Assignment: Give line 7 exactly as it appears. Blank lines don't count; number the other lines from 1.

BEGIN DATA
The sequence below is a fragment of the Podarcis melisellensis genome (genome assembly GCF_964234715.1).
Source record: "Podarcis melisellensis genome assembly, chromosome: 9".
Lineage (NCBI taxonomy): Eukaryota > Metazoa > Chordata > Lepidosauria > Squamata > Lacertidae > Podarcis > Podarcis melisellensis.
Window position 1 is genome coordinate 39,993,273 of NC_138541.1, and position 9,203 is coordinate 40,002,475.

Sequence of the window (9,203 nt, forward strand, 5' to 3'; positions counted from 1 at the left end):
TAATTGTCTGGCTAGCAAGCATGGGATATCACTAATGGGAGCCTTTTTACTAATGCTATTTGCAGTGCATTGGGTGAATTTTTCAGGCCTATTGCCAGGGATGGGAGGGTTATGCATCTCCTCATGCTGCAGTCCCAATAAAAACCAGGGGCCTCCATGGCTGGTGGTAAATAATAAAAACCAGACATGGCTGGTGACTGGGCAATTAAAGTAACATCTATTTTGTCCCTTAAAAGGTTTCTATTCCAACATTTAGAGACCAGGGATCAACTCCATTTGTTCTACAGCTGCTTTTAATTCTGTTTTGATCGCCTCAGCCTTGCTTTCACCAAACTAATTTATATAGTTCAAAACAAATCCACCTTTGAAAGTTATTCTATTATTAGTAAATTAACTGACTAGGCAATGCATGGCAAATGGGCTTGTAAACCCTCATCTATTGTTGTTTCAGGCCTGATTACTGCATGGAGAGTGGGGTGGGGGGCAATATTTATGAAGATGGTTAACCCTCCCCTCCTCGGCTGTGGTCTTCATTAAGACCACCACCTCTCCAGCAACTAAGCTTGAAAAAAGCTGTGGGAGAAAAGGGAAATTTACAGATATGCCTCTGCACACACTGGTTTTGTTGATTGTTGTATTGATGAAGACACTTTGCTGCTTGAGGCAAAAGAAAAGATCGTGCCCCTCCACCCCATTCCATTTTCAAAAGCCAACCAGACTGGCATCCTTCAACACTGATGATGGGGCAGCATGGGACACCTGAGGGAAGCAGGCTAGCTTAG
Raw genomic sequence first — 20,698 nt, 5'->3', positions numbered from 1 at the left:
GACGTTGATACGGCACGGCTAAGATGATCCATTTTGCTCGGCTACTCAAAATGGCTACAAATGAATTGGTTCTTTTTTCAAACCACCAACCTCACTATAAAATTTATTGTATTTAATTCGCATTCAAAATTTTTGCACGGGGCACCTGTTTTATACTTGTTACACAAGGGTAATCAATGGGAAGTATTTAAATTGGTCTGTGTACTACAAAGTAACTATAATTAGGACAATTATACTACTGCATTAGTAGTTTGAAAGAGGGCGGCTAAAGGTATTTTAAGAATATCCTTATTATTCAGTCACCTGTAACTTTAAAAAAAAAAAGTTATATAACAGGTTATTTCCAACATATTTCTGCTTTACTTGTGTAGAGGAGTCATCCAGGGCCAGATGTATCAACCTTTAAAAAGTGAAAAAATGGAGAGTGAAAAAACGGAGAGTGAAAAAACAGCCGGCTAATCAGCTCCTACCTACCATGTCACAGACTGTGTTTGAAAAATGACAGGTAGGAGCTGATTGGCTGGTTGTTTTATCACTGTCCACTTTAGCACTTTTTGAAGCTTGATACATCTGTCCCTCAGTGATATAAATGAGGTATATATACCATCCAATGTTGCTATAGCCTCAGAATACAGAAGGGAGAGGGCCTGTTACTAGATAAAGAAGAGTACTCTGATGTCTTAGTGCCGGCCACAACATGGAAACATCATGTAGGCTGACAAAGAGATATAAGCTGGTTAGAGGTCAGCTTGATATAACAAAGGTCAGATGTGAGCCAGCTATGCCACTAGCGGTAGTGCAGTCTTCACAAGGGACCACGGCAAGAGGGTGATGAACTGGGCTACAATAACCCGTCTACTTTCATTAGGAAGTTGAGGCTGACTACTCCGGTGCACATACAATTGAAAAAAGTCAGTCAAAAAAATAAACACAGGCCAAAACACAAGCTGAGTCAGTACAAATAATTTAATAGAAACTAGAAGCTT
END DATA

Raw genomic sequence first — 20,698 nt, 5'->3', positions numbered from 1 at the left: